The paper argues that the Canadian media’s representations of National Hockey League (NHL) player Alexander Ovechkin work to locate Canadian national identity through its contrasts with the hockey superstar. Even though the press celebrates Ovechkin as a challenge to Cold War understandings of Soviet hockey players as lacking passion and heart as well as physical play, they also present Ovechkin as a ‘dirty’ hockey player who is wild and out of control. By assessing reports from two Canadian national newspapers, the Globe and Mail and the National Post, from 2009 to 2012, and comparing these documents to reports on two Cold War hockey contests, the 1972 Summit Series and the 1987 World Junior Hockey Championships, this article demonstrates how the Canadian media’s paradoxical representations of Ovechkin break with and rearticulate Cold War understandings of Russian/Soviet athletes. Furthermore, when the press characterizes Ovechkin and other Russian hockey players as wild, unpredictable and out-of-control, they produce Canadian players as polite, disciplined and well-mannered. Through these opposing representations, the media helps to locate Canadian national hockey identity within a frame of appropriate masculine expression.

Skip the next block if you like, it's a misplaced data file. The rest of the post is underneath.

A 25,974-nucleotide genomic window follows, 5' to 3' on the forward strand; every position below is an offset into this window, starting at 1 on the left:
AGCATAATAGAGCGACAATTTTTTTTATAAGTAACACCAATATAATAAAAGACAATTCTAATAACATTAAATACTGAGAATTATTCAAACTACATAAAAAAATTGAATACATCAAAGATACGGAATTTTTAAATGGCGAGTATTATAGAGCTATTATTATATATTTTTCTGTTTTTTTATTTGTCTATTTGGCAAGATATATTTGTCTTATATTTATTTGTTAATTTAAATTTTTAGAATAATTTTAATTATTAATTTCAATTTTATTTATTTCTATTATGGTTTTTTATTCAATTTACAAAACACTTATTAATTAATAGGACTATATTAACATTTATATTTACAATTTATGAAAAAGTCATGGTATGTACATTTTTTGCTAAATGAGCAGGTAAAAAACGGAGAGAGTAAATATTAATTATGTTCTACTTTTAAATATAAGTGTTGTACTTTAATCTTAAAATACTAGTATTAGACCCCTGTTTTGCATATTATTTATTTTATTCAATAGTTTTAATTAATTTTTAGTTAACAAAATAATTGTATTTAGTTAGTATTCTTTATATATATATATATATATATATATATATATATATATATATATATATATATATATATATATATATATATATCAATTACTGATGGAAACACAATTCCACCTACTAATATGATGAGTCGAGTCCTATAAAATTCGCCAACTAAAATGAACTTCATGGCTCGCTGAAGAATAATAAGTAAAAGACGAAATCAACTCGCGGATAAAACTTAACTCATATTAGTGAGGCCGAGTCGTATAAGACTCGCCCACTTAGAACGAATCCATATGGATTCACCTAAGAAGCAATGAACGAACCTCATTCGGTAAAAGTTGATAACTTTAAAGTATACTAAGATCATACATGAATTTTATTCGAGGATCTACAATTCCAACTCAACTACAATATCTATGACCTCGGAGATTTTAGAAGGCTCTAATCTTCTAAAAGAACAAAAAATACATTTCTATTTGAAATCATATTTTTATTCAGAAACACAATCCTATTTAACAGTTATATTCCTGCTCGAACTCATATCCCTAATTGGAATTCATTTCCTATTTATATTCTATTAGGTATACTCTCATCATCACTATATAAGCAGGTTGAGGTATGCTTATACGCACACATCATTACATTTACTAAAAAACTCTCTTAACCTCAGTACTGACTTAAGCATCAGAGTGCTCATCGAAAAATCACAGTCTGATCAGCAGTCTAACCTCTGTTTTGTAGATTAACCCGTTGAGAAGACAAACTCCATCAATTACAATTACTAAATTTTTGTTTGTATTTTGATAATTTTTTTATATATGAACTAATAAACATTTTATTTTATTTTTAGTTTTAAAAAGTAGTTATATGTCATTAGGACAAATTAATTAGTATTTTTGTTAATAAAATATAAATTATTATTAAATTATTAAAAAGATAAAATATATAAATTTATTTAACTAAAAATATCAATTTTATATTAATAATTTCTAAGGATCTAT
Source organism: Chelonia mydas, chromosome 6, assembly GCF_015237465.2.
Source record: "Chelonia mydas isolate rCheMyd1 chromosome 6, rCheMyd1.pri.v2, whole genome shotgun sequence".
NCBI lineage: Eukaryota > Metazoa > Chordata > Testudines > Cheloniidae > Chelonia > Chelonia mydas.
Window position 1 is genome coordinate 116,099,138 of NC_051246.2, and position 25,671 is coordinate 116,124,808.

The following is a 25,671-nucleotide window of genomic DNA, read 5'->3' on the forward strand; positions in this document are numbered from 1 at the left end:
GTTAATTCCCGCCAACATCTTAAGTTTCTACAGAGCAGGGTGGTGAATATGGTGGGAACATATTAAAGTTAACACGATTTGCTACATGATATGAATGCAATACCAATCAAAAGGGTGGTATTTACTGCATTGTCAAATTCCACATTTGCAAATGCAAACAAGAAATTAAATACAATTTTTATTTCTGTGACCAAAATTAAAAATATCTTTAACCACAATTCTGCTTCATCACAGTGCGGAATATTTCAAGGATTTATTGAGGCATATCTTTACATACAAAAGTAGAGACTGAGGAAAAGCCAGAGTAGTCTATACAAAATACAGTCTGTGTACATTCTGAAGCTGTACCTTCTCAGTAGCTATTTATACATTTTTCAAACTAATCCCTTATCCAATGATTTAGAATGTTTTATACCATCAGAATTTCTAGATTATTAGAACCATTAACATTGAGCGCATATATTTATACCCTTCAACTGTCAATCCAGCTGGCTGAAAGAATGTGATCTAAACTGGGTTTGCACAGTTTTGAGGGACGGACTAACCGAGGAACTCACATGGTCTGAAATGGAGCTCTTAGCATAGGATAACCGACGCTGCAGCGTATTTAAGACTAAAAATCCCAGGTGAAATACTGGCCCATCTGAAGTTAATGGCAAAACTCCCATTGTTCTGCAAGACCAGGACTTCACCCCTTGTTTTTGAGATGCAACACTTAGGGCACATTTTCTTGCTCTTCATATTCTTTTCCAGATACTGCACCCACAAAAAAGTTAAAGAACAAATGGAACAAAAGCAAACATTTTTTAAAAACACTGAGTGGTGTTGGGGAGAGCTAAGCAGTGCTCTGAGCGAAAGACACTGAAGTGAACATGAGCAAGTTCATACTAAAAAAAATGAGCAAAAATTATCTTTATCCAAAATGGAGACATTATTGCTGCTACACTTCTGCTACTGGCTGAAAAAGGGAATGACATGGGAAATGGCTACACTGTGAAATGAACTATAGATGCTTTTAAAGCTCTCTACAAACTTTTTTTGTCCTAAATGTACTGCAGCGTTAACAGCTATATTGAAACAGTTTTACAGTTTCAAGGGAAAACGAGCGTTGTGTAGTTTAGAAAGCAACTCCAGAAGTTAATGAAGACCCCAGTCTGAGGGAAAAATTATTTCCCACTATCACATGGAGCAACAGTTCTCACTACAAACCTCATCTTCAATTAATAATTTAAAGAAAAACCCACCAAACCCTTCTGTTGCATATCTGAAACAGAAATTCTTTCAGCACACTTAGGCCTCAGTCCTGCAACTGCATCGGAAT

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Jeffrey D. James

The current study was a measurement of whether or not females and males were equally likely to report being sport fans, and to identify whether the motives influencing the consumption of women’s college basketball were different than the motives influencing the consumption of men’s college basketball. Fans of women’s basketball and fans of men’s basketball were compared on nine sport consumption motives. Data for the project came from 318 fans attending women’s basketball games and 316 fans attending men’s basketball games. Based upon the results, men had significantly higher sport fan ratings than women. There were significant differences between females and males on two of the sport consumption motives, Aesthetics and Knowledge. Men reported a greater appreciation for the natural beauty in the game of basketball, and greater enjoyment of games because of their knowledge of basketball. There was no significant difference between the two motives rated highest by women and men, the Action in games and the opportunity to Escape from one’s daily routine. The reasons for watching and following a specific sport were similar for females and males, regardless of the sex of the athletes.

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Sharon R. Guthrie, T. Michelle Magyar, Stephanie Eggert and Craig Kain